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Mobile Tech

WiMAX Ready To Go Despite Australian Problems

WiMAX Ready To Go Despite Australian Problems
March 25, 2008 8:48AM

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Buzz Broadband CEO Garth Freeman told a Bangkok conference that WiMAX tests in Australia "failed miserably." But an analyst suggested Buzz Broadband's equipment was set up wrong, and Sprint reports its launches of WiMAX in the U.S. and South Korea have been successful. Sprint also cited flaws in Buzz Broadband's WiMAX testing.

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Australian wireless network operator Buzz Broadband told attendees at an international WiMAX conference in Bangkok this month that it had experienced insurmountable problems with WiMAX. The problems included covering distances of more than two kilometers, reaching indoor locations more than 400 meters from the transmitter, and integrating VoIP telephony.

According to an Australian report cited by The New York Times, Buzz Broadband CEO Garth Freeman said his company was forced to move to a mix of other technologies after its WiMAX trials "failed miserably."

However, a number of WiMAX networks in Asia, Africa, Eastern and Western Europe and North America have not seen similar problems, said Gartner Vice President Ian Keene. "Instead, we are seeing those networks expanding as conformance-tested products become available," he added.

"There certainly isn't any universal opinion that something is fundamentally wrong with WiMAX," Keene said. "Any technology can produce poor performances if you don't get it right."

Important Distinctions

Sprint spokesperson John Polivka said two important distinctions need to be drawn between the unsuccessful trials conducted in Australia and the successful launch of WiMAX systems in the U.S. and South Korea.

"Buzz Broadband was working with a fixed WiMAX installation in the 3.5-GHz spectrum, which is in stark contrast with Sprint's use of mobile WiMAX technology in the 2.5-GHz spectrum," Polivka said.

WiMAX systems running at 2.5 GHz attain better building penetration than those operating in the significantly higher 3.5-GHz spectrum, Polivka explained. "Fixed systems are also heavily dependent on line of sight, whereas mobile WiMAX does not," he noted.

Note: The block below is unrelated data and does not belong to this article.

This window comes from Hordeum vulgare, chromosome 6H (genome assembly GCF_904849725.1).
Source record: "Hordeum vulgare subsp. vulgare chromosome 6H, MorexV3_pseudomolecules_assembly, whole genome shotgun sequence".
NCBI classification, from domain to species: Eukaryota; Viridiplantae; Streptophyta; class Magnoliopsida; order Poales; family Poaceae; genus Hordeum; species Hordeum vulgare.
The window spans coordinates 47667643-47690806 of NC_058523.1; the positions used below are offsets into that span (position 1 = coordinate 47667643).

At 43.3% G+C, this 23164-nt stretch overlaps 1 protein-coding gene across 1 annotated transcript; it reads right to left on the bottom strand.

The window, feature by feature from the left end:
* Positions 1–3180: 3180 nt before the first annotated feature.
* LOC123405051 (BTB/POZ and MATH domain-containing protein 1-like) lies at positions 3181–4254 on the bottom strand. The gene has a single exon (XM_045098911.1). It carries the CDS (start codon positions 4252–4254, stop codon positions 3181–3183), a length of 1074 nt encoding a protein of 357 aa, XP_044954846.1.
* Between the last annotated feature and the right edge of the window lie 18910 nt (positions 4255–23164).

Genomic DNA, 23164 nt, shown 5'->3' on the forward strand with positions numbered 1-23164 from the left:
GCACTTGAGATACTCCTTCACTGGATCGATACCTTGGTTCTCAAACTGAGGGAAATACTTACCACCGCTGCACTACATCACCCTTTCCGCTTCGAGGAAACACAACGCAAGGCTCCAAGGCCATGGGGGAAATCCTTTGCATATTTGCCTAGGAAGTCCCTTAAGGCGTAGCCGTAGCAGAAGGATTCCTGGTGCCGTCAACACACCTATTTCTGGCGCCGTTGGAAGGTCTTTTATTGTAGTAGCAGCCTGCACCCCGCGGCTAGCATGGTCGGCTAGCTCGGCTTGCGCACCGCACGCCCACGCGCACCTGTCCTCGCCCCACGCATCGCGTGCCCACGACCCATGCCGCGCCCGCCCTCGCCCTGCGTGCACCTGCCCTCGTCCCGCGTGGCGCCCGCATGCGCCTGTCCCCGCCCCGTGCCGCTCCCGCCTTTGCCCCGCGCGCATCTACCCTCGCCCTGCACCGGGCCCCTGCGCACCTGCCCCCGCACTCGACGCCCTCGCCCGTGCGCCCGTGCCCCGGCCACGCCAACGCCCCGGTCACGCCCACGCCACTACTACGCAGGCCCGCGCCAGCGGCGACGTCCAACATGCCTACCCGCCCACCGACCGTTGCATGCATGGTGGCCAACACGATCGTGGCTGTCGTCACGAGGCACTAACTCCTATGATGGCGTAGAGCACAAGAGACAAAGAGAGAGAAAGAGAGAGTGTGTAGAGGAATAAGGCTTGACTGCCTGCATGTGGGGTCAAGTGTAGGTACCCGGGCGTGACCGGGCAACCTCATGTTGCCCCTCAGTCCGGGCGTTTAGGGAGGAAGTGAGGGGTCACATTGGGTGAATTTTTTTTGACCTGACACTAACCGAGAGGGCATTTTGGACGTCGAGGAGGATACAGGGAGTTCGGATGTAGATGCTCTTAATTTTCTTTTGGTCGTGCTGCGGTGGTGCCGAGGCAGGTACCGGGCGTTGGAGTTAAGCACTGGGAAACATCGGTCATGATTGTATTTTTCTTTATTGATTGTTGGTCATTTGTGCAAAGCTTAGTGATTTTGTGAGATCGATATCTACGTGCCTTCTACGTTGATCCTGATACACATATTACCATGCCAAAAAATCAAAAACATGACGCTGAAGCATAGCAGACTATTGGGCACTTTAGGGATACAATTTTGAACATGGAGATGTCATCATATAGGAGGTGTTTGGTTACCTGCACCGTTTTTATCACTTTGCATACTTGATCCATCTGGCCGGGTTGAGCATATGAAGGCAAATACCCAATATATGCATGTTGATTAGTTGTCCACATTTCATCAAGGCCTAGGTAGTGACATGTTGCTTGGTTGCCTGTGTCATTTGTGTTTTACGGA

Polivka cited the trials that Sprint and its partners conducted in Chicago last October as an example of what WiMAX can do. "In the thick of an urban environment, and even underground in some places," Polivka said, "the signals were continuously available with no disruption." He also noted that the successful deployment of WiBro in South Korea demonstrates that WiMAX not only works, but works very well.

Proceeding as Planned

Keene thinks the poor results in Australia cannot be blamed on the underlying principles that govern the WiMAX spec.

"It's more an issue of the equipment they used, and how it was set up and managed," Keene observed. "I would not jump to the conclusion that it's the technology that's at fault. You can make a lousy system out of anything, and I am sure it is very possible to build a very lousy CDMA network," he said.

Sprint said soft launches of its Xohm-branded WiMAX in selected metropolitan markets are proceeding according to plan. Unconfirmed media reports also suggest that Intel is thinking about boosting its commitment to the technology, perhaps by providing some financial backing to U.S. WiMAX pioneers Sprint and Clearwire Communications.

"A number of rumors are kicking around in the marketplace, about which we have no comment," Polivka said.

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